Health and safety is important. For home-based workers who can perform their roles remotely, the main issue is whether their home is adequately set up to be a place of work. For example, are their desk, chair and computer screens ergonomically correct? If not, you should consider whether your business is prepared to subsidise or cover the cost of purchasing this furniture.
We recommend you consider whether the health and safety provisions in your employment agreements are fit for purpose in light of your employees’ homes being treated as a place of work.
Another issue is working from home expenses, such as internet and phone usage. You may wish to consider whether a weekly/fortnightly allowance is appropriate to subsidise employees’ expenses when working from home. Tax consequences will also need to be taken into account.
You will also want to ensure that sensitive business information remains confidential despite being in your employee’s home, and to ensure you have policies in place to address these issues.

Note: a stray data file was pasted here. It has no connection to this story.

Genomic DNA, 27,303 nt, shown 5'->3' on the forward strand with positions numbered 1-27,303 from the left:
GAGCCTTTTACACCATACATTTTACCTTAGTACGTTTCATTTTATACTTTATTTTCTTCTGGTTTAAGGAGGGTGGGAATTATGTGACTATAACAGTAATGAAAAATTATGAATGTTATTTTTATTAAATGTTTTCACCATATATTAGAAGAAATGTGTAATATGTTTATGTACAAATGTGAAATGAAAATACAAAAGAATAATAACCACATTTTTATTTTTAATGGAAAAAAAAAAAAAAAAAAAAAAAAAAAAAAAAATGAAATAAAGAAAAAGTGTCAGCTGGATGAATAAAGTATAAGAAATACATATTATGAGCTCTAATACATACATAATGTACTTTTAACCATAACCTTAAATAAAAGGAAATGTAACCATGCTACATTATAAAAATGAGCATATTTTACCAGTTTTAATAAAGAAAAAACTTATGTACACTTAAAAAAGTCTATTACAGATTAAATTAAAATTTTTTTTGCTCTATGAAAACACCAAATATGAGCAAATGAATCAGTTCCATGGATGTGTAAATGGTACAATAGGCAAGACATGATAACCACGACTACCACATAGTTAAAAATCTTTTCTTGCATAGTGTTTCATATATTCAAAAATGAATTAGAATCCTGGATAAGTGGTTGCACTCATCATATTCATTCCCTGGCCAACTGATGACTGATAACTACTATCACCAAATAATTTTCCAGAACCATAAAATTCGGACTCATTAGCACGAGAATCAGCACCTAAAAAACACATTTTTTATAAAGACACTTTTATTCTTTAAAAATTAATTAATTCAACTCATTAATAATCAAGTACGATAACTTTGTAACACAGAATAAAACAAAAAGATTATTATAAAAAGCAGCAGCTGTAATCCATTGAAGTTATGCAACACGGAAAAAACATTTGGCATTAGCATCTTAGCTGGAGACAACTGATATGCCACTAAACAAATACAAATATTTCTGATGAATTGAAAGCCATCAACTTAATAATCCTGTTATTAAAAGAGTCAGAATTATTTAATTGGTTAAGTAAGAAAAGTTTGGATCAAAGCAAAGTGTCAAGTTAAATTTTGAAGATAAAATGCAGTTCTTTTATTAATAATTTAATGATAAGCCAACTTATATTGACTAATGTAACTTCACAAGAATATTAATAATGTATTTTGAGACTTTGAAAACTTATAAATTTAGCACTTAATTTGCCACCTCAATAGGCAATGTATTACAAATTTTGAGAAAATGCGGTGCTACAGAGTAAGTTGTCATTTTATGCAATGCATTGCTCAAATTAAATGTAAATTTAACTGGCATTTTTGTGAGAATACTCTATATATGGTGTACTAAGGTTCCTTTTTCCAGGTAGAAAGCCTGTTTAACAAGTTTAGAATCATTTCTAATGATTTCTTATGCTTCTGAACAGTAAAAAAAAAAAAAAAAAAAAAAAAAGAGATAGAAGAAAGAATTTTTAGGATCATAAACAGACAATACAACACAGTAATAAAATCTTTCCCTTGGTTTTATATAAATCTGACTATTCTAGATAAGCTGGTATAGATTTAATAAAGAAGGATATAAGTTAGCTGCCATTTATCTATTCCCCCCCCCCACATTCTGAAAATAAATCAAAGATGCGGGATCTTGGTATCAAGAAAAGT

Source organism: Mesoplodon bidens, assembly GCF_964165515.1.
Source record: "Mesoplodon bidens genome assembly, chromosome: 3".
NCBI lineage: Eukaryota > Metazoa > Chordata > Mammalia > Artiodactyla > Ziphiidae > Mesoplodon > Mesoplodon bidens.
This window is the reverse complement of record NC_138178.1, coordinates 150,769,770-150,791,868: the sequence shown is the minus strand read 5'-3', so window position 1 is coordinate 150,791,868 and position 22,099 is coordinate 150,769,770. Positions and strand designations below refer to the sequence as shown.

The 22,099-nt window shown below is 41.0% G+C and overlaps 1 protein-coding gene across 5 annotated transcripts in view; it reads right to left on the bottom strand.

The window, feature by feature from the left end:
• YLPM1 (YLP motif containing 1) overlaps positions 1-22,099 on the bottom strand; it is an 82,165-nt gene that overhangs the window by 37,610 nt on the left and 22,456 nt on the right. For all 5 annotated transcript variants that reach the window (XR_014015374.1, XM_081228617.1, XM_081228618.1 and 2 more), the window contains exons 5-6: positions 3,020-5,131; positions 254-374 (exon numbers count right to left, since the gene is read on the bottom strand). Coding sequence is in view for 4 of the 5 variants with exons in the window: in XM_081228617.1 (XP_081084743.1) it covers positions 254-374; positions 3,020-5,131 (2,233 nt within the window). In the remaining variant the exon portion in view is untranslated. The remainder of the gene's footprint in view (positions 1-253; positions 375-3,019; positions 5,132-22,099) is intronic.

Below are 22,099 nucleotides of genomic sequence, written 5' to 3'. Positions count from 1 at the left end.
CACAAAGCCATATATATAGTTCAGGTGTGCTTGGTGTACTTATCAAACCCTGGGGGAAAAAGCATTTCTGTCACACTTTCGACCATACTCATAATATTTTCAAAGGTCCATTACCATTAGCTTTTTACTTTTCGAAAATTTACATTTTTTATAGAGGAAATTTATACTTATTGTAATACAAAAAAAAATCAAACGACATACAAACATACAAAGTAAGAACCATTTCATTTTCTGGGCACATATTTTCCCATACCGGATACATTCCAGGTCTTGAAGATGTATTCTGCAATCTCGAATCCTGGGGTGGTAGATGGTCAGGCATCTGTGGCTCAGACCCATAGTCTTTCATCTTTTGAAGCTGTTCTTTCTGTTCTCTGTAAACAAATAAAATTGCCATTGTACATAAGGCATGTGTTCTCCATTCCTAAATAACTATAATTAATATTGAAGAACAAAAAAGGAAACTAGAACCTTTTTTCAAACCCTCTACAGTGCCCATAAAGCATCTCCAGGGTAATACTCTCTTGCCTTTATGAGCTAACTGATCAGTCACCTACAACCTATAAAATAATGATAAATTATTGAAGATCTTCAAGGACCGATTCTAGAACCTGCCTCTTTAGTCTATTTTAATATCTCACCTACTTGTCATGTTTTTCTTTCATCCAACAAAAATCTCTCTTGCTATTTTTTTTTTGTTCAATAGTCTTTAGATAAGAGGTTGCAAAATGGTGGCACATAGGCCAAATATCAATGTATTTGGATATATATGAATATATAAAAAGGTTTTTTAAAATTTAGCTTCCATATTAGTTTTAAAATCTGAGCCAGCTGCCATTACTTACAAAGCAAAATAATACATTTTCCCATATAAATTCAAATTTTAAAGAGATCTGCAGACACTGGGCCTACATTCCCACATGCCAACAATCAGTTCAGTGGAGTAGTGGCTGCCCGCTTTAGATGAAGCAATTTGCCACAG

What ‘flexible working’ looks like for a particular workplace is a major consideration. While many employees appreciate the flexibility that comes with working from home, you must take into account how allowing a large proportion of staff to work that way impacts your workplace culture and cohesion.
We recommend employers consider introducing flexible working policies in consultation with their staff in order to identify how often their employees can work from home and the rules and expectations around how they will stay connected while they are out of the office.
With travel bubbles open (and sometimes closing) with Australia and the Cook Islands, both employees and employers must be mindful of the possibility of employees being unable to return from overseas trips due to unanticipated Covid outbreaks.